- Reduce the length of the lease to allow greater future flexibility.
Depending on the nature of the landlord and tenant relationship and how well the lease negotiations are proceeding, it may be necessary to apply to court to get a decision on the terms of the new lease. Should the court order a new lease, the tenant must accept the terms of such a lease unless either the landlord and tenant agree on other terms or the tenant asks the court to ‘revoke’ the order.
Where there is court involvement, the new lease commencement date will be three to four months after the court decides on the application. Otherwise, the new lease will usually commence on the date the landlord or tenant set out in the section 25 or 26 notice.
Section 42 Notice
When informing your landlord, a Section 42 notice will be served by your solicitor. This notice informs the landlord that you are exercising your right to extend the lease under the Leasehold Reform, Housing and Urban Development Act 1993. It also sets out any amendments to the lease deemed necessary by your solicitor.
Upon serving the notice, your landlord can request a deposit (calculated at 10% of the premium contained in the notice). In addition, the landlord can conduct a valuation to determine the premium they request in their counter-notice (Section 45).
Section 45 Notice
Your landlord will have two months to respond to your Section 42 with a counter Section 45. This will state which provisions the landlord accepts and which they reject. For any rejections, a counter-proposal should be provided alongside any additional provisions they want to be included.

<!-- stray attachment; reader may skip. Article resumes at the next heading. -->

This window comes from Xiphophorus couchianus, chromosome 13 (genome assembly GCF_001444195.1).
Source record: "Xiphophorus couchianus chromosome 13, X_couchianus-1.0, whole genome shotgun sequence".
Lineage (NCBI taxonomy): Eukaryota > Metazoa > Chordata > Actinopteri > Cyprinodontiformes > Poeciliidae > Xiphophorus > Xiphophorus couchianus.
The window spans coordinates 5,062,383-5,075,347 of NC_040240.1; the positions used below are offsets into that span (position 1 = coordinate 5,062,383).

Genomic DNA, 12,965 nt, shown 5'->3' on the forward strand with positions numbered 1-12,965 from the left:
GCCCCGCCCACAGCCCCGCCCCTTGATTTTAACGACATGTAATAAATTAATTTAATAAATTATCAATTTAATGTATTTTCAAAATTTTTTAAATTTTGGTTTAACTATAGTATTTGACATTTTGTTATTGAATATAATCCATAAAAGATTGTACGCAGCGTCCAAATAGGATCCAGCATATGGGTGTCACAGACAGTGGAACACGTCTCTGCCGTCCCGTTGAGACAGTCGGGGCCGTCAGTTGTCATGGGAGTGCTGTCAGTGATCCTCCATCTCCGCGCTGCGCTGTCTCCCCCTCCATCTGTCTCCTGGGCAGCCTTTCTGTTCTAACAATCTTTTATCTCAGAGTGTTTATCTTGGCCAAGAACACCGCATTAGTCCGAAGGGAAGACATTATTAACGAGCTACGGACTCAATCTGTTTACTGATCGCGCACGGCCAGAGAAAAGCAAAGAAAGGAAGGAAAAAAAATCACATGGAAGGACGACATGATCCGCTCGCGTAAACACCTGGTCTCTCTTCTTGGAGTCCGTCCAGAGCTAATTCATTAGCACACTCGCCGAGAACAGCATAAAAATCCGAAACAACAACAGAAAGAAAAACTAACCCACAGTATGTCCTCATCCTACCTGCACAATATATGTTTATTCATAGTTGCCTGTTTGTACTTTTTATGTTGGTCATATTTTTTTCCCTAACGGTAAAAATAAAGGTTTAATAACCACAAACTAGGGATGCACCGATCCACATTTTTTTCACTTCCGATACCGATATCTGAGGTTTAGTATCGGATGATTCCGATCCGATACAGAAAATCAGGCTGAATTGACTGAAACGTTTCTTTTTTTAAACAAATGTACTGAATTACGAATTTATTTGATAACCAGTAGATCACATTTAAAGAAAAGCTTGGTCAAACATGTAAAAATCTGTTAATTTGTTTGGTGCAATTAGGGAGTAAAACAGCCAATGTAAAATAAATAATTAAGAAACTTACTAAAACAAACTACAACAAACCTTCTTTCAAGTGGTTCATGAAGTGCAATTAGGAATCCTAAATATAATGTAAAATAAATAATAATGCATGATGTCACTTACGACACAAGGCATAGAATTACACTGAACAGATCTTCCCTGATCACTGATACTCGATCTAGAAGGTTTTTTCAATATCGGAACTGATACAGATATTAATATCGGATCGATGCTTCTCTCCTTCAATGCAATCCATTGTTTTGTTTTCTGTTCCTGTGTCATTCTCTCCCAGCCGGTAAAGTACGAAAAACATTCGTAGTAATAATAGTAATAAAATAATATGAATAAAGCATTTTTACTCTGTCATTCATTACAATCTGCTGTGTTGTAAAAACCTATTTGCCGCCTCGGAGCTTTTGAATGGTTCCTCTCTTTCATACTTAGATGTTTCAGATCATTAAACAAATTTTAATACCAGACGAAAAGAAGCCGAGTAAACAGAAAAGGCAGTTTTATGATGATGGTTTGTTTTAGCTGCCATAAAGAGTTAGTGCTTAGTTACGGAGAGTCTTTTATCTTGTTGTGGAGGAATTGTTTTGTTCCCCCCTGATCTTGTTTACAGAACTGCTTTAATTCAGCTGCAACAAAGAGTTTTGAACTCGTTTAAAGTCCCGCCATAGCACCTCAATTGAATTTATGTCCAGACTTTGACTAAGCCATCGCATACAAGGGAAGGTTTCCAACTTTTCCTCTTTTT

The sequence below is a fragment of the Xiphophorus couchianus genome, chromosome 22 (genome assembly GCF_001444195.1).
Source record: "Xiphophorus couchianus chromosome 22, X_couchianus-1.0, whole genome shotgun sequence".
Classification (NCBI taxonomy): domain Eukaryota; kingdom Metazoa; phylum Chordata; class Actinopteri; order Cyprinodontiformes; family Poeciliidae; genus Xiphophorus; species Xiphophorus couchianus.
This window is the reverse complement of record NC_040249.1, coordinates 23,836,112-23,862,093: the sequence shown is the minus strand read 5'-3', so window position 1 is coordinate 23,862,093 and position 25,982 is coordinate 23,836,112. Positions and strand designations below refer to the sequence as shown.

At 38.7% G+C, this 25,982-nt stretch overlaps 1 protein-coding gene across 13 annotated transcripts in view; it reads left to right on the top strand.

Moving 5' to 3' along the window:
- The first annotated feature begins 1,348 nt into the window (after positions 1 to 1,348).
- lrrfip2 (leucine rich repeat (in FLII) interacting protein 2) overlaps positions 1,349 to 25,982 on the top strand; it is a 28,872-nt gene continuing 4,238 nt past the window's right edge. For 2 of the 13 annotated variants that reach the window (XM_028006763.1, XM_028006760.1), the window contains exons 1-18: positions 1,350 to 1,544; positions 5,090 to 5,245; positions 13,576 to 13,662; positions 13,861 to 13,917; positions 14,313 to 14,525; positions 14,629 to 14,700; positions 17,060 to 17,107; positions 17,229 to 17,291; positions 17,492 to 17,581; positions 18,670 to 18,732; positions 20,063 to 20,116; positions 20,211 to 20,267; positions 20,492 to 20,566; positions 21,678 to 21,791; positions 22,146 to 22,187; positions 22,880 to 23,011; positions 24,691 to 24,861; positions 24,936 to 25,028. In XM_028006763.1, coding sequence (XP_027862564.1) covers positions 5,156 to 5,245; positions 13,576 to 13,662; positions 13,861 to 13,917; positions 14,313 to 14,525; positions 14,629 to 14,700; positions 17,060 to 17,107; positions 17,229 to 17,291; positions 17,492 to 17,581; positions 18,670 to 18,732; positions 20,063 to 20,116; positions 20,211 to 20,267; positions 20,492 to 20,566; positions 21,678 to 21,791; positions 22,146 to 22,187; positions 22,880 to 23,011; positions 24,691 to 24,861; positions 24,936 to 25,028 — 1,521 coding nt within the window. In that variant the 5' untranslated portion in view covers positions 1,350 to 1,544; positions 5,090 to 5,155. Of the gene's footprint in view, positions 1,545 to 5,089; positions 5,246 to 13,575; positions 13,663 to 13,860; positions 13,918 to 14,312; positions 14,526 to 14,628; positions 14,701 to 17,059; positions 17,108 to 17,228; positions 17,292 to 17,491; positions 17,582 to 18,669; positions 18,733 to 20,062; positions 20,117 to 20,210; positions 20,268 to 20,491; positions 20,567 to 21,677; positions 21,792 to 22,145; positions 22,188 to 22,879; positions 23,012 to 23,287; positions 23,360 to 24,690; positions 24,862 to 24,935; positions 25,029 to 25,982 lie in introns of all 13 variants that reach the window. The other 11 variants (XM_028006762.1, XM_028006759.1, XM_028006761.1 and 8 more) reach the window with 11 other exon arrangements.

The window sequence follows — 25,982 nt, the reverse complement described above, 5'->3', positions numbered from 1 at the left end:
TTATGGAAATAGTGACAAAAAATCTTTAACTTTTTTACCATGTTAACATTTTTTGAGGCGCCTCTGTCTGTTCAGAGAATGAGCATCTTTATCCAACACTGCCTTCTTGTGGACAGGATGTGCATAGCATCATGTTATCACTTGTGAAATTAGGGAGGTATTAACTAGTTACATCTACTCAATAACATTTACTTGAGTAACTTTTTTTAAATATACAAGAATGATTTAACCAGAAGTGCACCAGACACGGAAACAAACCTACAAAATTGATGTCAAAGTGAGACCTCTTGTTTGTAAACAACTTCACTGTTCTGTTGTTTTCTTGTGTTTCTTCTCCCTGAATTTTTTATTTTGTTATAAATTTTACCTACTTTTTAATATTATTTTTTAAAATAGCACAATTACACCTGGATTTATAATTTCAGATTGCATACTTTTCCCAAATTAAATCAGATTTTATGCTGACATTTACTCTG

Typically, a Section 45 counter notice will contain a premium significantly higher than the Section 42 proposal, leaving space for negotiations to commence.
Agreeing on Lease Terms
The lease terms, including the premium payable, need to be agreed upon within six months of the date of the Section 45 notice. Your solicitor will assist you in understanding which terms you should accept and which you should reject.
In some cases, the parties may not reach an agreement. In such case, an application to a First Tier Tribunal should be made to ensure that your lease extension claim is protected. The tribunal will decide on all outstanding matters.
Finalising the Lease Extension
There are four months to complete the lease extension once terms have been agreed. Once complete, the lease extension will be applied for via the Land Registry.
If the landlord refuses to finalise the new lease or you cannot complete the process within four months, it will be necessary to file an application with the County Court to safeguard the claim from being withdrawn.
Leasehold Reform, Housing and Urban Development Act Solicitors
It is possible to extend a lease without the support of a legal professional, and it may seem appealing if you feel comfortable negotiating the lease yourself. However, this is not advisable, as failure to meet the appropriate deadlines and handle the process correctly can lead to costly repercussions.